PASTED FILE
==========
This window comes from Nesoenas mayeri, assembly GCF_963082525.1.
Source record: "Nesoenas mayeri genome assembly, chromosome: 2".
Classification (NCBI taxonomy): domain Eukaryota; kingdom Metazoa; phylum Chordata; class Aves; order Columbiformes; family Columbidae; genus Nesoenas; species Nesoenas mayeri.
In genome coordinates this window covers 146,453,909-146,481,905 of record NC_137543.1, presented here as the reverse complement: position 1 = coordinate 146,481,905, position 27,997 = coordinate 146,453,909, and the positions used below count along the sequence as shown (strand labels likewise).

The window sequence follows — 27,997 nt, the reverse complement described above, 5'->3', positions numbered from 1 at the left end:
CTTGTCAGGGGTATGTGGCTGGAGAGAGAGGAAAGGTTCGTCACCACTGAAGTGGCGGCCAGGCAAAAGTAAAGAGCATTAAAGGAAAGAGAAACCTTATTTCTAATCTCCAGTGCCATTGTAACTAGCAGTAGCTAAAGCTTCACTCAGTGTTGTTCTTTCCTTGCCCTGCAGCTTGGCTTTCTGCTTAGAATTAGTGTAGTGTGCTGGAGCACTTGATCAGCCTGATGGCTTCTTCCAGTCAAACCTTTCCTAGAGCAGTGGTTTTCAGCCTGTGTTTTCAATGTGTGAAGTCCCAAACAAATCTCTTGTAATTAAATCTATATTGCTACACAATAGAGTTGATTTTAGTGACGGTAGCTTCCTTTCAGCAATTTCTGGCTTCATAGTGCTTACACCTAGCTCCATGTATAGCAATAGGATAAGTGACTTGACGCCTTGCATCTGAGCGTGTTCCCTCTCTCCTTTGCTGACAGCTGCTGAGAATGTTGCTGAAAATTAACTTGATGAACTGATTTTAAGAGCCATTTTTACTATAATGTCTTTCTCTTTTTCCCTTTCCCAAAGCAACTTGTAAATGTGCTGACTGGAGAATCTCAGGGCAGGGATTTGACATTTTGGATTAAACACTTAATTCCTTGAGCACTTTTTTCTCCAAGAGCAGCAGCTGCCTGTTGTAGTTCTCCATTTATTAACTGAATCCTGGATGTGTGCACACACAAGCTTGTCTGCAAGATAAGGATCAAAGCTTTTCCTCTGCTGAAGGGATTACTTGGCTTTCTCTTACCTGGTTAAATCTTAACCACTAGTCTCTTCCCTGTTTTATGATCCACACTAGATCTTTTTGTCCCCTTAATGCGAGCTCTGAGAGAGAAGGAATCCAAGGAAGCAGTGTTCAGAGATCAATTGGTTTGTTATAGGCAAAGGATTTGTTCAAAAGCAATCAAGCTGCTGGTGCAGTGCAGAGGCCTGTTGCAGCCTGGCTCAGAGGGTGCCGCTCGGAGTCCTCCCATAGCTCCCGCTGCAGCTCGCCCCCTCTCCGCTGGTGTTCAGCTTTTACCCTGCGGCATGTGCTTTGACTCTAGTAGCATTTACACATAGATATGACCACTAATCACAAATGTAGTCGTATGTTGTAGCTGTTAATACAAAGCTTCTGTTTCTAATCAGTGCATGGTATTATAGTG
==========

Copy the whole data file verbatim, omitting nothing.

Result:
This window comes from Nesoenas mayeri, assembly GCF_963082525.1.
Source record: "Nesoenas mayeri genome assembly, chromosome: 2".
Classification (NCBI taxonomy): domain Eukaryota; kingdom Metazoa; phylum Chordata; class Aves; order Columbiformes; family Columbidae; genus Nesoenas; species Nesoenas mayeri.
In genome coordinates this window covers 146,453,909-146,481,905 of record NC_137543.1, presented here as the reverse complement: position 1 = coordinate 146,481,905, position 27,997 = coordinate 146,453,909, and the positions used below count along the sequence as shown (strand labels likewise).

The window sequence follows — 27,997 nt, the reverse complement described above, 5'->3', positions numbered from 1 at the left end:
CTTGTCAGGGGTATGTGGCTGGAGAGAGAGGAAAGGTTCGTCACCACTGAAGTGGCGGCCAGGCAAAAGTAAAGAGCATTAAAGGAAAGAGAAACCTTATTTCTAATCTCCAGTGCCATTGTAACTAGCAGTAGCTAAAGCTTCACTCAGTGTTGTTCTTTCCTTGCCCTGCAGCTTGGCTTTCTGCTTAGAATTAGTGTAGTGTGCTGGAGCACTTGATCAGCCTGATGGCTTCTTCCAGTCAAACCTTTCCTAGAGCAGTGGTTTTCAGCCTGTGTTTTCAATGTGTGAAGTCCCAAACAAATCTCTTGTAATTAAATCTATATTGCTACACAATAGAGTTGATTTTAGTGACGGTAGCTTCCTTTCAGCAATTTCTGGCTTCATAGTGCTTACACCTAGCTCCATGTATAGCAATAGGATAAGTGACTTGACGCCTTGCATCTGAGCGTGTTCCCTCTCTCCTTTGCTGACAGCTGCTGAGAATGTTGCTGAAAATTAACTTGATGAACTGATTTTAAGAGCCATTTTTACTATAATGTCTTTCTCTTTTTCCCTTTCCCAAAGCAACTTGTAAATGTGCTGACTGGAGAATCTCAGGGCAGGGATTTGACATTTTGGATTAAACACTTAATTCCTTGAGCACTTTTTTCTCCAAGAGCAGCAGCTGCCTGTTGTAGTTCTCCATTTATTAACTGAATCCTGGATGTGTGCACACACAAGCTTGTCTGCAAGATAAGGATCAAAGCTTTTCCTCTGCTGAAGGGATTACTTGGCTTTCTCTTACCTGGTTAAATCTTAACCACTAGTCTCTTCCCTGTTTTATGATCCACACTAGATCTTTTTGTCCCCTTAATGCGAGCTCTGAGAGAGAAGGAATCCAAGGAAGCAGTGTTCAGAGATCAATTGGTTTGTTATAGGCAAAGGATTTGTTCAAAAGCAATCAAGCTGCTGGTGCAGTGCAGAGGCCTGTTGCAGCCTGGCTCAGAGGGTGCCGCTCGGAGTCCTCCCATAGCTCCCGCTGCAGCTCGCCCCCTCTCCGCTGGTGTTCAGCTTTTACCCTGCGGCATGTGCTTTGACTCTAGTAGCATTTACACATAGATATGACCACTAATCACAAATGTAGTCGTATGTTGTAGCTGTTAATACAAAGCTTCTGTTTCTAATCAGTGCATGGTATTATAGTG